Several years before a radio broadcasting service was introduced in the Netherlands, Beursplein 5 already had its own radio station. The first broadcast was held on November 1, 1920. A specially appointed broadcaster passed on the latest quotations to affiliated securities firms every fifteen minutes.
Following the example set by New York, a Tikkerdienst (ticket service) was established in Amsterdam in 1931. From this epicenter at Beursplein 5, it ensured a rapid dissemination of quotations until 1971.
The radio studio at Beursplein 5 was given an increasingly professional appearance over time. In the studio’s early years a precursor of the General Dutch Press Agency (ANP), also used the studio for its broadcasts - in addition to the exchange.
A world first: prices through radio
In 1920, the Amsterdam securities traders experienced both a national and a worldwide first with the introduction of a radio station on Beursplein 5. Not only were they able to use this then-revolutionary communications technique, which was well before national radio broadcasting in the Netherlands emerged; they were also the first traders in the world who could use this, since the Amsterdam securities exchange was the first to offer the facilities.
Both scoops did not stand alone. Traditionally, the securities exchange had acted as a pioneer in the field of the distribution of information and communications techniques. Since the times of the VOC, it was common knowledge that it was essential for traders and investors to have timely access to accurate and reliable information. This understanding only grew as the Netherlands developed into financier of foreign countries during the 18th and 19th centuries. To keep investors informed of the many ‘distant’ investments, the stock exchange first published a price list. But that was not all; since the 19th century, exchange buildings also had had their own postal, telephone, and telegraph offices.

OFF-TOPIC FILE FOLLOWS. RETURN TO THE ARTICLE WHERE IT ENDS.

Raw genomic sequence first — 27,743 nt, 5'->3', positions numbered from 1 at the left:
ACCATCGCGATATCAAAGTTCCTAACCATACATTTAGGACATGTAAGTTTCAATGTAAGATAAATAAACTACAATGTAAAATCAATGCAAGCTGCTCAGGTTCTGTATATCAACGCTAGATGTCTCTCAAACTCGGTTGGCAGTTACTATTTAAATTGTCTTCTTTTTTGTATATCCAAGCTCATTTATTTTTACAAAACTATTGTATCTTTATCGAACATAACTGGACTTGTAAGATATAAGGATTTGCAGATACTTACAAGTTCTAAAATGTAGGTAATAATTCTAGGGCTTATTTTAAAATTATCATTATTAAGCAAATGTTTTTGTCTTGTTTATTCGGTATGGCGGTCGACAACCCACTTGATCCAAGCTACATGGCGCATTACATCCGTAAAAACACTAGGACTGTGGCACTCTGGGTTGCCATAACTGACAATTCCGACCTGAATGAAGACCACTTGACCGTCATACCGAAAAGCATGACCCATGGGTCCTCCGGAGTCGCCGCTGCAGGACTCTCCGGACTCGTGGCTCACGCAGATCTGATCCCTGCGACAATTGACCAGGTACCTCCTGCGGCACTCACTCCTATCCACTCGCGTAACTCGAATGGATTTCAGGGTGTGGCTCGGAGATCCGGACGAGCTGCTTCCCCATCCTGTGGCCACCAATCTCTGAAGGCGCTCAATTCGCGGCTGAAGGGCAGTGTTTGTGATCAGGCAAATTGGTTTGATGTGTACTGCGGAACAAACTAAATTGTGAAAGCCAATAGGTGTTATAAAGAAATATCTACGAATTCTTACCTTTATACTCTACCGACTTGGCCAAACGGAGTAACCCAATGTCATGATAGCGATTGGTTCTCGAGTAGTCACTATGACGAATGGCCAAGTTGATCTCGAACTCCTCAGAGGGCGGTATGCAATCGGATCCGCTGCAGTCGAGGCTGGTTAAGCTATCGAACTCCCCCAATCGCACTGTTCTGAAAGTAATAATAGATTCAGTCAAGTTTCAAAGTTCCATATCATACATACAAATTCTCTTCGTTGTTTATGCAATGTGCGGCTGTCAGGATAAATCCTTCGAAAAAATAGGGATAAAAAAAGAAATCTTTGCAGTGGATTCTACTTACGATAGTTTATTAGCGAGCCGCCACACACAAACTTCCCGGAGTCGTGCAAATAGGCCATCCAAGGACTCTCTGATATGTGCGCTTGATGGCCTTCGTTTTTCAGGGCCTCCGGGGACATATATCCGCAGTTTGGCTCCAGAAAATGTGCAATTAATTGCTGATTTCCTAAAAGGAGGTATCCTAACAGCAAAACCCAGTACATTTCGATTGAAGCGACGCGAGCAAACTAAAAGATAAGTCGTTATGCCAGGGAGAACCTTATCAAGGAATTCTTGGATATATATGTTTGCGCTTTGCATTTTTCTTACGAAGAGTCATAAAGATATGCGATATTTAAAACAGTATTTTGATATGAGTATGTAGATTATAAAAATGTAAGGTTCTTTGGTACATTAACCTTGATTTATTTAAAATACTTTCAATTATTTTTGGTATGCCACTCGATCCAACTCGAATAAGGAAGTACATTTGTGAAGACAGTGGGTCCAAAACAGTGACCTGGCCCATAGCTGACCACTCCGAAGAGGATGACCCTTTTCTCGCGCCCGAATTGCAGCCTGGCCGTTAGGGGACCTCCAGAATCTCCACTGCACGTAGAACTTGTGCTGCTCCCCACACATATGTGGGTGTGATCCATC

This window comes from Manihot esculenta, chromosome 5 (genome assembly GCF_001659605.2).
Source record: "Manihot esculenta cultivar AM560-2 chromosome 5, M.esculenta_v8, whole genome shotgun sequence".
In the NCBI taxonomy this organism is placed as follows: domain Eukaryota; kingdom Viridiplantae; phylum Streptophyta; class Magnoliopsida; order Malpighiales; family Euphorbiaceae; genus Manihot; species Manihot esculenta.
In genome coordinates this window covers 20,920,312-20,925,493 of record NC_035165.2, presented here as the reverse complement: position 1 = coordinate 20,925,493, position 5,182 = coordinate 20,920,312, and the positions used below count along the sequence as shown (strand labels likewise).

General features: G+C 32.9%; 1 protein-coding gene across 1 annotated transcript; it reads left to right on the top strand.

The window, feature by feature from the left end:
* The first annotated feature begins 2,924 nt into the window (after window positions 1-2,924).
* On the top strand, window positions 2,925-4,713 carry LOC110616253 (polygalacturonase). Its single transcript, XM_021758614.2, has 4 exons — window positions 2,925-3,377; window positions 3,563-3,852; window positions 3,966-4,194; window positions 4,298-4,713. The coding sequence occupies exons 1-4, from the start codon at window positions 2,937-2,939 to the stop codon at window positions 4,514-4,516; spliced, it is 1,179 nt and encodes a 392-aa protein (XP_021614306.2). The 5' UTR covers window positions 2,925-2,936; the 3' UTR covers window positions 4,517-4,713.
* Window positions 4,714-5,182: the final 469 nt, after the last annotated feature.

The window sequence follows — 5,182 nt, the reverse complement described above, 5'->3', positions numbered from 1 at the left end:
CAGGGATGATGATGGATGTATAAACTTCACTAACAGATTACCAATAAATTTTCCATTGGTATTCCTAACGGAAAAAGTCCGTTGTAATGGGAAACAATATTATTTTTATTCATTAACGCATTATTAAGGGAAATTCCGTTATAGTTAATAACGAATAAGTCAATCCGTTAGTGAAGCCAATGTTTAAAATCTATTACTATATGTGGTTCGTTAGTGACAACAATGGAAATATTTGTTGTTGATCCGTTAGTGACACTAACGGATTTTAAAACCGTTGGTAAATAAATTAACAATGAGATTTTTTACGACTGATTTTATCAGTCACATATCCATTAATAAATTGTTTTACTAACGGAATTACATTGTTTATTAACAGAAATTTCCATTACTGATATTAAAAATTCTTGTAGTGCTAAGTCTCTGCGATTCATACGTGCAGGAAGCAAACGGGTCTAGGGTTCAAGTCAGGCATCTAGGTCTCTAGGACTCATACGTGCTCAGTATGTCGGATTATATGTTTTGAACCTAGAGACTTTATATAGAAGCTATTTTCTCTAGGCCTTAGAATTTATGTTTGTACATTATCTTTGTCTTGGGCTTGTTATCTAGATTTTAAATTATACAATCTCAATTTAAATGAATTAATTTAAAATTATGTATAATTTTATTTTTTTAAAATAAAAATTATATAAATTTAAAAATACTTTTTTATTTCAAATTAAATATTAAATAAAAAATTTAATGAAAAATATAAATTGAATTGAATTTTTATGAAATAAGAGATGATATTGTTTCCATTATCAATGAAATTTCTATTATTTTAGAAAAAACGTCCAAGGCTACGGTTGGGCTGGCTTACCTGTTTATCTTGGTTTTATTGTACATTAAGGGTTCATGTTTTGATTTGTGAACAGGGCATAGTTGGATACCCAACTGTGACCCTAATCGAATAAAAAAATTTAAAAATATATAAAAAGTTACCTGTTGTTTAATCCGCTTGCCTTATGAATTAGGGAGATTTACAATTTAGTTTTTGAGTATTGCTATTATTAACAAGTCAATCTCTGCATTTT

The pneumatic dispatch system that Beursplein 5 was equipped with from the very start was also highly innovative. Market reports could be sent out at a speed of 90 kilometers per hour (!). In 1931, the price dissemination increased enormously with the start of the Tikkerdienst (ticker service). Through it, the latest prices were published on a price board on the exchange floor and simultaneously messaged to subscribers in the country. With the introduction of the first telex, and, later, automation, the ticker and the price board disappeared from the daily stock market practice. The importance of accurate and fast information as well as advanced techniques has remained, and it has only increased since the introduction of screen trading.